A Good(ish) Man in Burma
An enigma hiding in plain sight, Harold Fielding Hall has been the intermittent focus of my attention for forty years. Demanding to be explored, apparently easy to find out about, he is infinitely mysterious.
So many unanswered questions.
He made a walk-on appearance in Amateurs in Eden. In that book he was a paragraph; his story reveals the allure, the delusion and the tragedy of the imperial years and merits a proper study.
His book The Soul of a People is one of the best ever written about the Burmese. Olive Schreiner told a friend ‘It is the most beautiful book I ever read: it has been to me like rain falling on a dry thirsty ground to read it.’ Twenty years after publication the Manchester Guardian traced its unexpected success: ‘During the past ten years, among the houses of reflective folk, one has found “The Soul of a People” on the little table with the intimate books of companionship – with, let us say, Marcus Aurelius, Thomas a Kempis, Emerson’s Essays, Maeterlinck and later the poems of “AE” or Rabindranath Tagore.’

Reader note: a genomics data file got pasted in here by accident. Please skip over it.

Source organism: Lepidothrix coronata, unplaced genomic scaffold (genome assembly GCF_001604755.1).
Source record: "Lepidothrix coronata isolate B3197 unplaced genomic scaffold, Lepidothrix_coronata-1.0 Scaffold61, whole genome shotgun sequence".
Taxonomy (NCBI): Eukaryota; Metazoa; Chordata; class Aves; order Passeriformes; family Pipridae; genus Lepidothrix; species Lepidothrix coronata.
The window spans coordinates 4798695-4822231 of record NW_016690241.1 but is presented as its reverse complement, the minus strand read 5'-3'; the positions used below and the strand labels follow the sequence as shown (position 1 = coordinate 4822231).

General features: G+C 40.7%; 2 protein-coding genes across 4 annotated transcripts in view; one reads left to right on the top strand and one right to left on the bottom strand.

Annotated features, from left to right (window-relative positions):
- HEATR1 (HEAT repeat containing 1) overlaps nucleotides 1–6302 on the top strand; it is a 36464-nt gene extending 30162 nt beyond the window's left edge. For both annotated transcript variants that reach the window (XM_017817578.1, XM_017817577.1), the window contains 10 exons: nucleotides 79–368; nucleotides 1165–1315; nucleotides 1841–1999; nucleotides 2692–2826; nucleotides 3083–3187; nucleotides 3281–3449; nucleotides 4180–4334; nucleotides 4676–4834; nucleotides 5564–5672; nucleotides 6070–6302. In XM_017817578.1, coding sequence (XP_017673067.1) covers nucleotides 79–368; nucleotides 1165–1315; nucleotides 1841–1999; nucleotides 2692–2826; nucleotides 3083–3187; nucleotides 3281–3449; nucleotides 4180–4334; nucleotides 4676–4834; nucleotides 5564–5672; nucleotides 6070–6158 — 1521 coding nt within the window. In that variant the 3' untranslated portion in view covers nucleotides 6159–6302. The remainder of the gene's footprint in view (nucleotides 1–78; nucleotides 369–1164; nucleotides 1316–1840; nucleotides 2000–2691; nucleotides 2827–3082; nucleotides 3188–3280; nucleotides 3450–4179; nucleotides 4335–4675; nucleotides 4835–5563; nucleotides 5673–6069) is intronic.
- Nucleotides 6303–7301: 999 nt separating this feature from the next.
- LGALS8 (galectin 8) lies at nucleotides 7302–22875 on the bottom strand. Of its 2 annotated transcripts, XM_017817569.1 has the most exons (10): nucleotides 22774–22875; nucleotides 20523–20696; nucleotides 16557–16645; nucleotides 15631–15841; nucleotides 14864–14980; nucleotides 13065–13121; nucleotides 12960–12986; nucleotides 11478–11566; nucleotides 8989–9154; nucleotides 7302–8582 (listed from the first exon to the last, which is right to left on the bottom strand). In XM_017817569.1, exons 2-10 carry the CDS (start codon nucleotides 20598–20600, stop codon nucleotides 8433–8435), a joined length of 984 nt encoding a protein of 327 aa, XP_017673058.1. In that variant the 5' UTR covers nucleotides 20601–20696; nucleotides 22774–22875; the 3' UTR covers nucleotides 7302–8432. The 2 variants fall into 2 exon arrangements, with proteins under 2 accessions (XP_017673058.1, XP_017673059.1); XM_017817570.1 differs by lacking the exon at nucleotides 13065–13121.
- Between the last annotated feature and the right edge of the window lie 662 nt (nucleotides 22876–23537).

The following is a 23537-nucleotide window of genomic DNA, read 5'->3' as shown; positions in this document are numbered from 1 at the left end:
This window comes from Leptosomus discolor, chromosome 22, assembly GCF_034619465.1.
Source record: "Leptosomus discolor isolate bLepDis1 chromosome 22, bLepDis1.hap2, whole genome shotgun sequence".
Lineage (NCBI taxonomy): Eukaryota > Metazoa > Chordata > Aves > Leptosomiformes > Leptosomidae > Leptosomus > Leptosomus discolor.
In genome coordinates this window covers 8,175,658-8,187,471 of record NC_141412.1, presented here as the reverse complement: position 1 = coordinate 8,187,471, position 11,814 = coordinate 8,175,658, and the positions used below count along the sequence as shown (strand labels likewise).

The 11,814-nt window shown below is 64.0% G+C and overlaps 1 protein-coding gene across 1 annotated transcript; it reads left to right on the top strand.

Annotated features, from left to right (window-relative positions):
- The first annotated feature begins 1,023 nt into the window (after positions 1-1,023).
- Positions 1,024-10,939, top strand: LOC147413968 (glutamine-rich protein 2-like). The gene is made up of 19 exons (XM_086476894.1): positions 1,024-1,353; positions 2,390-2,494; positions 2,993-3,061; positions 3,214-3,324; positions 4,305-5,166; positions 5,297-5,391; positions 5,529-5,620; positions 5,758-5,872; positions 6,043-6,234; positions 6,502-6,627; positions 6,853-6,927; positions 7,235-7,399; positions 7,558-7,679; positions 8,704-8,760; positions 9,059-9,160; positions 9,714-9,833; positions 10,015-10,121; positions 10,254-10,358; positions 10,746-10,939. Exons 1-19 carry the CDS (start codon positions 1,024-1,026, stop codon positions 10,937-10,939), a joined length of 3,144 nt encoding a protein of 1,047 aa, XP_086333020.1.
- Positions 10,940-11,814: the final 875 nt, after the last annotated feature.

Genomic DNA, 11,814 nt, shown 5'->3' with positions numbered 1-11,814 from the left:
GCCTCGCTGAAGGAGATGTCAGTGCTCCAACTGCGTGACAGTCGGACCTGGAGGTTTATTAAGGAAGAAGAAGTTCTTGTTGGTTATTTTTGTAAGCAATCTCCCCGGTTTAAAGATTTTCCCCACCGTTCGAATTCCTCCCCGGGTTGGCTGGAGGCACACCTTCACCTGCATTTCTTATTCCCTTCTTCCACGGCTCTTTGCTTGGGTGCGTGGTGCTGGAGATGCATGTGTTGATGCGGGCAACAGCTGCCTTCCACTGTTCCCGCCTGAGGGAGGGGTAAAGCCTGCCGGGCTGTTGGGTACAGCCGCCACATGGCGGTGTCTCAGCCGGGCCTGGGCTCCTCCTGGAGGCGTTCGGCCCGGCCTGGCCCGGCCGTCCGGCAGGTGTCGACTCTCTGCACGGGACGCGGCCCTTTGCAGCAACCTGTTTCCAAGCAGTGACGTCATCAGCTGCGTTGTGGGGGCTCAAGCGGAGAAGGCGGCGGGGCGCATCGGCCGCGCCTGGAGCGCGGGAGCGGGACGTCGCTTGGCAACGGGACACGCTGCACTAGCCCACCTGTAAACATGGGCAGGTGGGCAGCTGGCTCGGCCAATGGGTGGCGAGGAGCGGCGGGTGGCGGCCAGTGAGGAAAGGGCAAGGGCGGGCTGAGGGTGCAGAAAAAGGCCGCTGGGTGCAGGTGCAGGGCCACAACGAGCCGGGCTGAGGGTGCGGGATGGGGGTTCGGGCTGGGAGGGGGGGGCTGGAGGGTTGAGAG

But his life ended with an act of random cruelty. Why?
Harold Fielding Hall first went to Burma in 1885; lived and worked there for over twenty years. What has happened to the country and people he loved since the military coup in February 2021 would have broken his heart, and it can feel frivolous to explore his vanished world, when Myanmar today is suffering such horrors.
What can we do? As individuals, nothing much. But we can support those working for the people of Myanmar.
https://burmacampaign.org.uk works for human rights, democracy and development in Burma.
https://prospectburma.org enables young Burmese to access higher education abroad. Their mission is ‘to offer hope – and practical, targeted support – to equip individuals and organisations with expertise to match their energy and dedication to build an alternative, peaceful future’.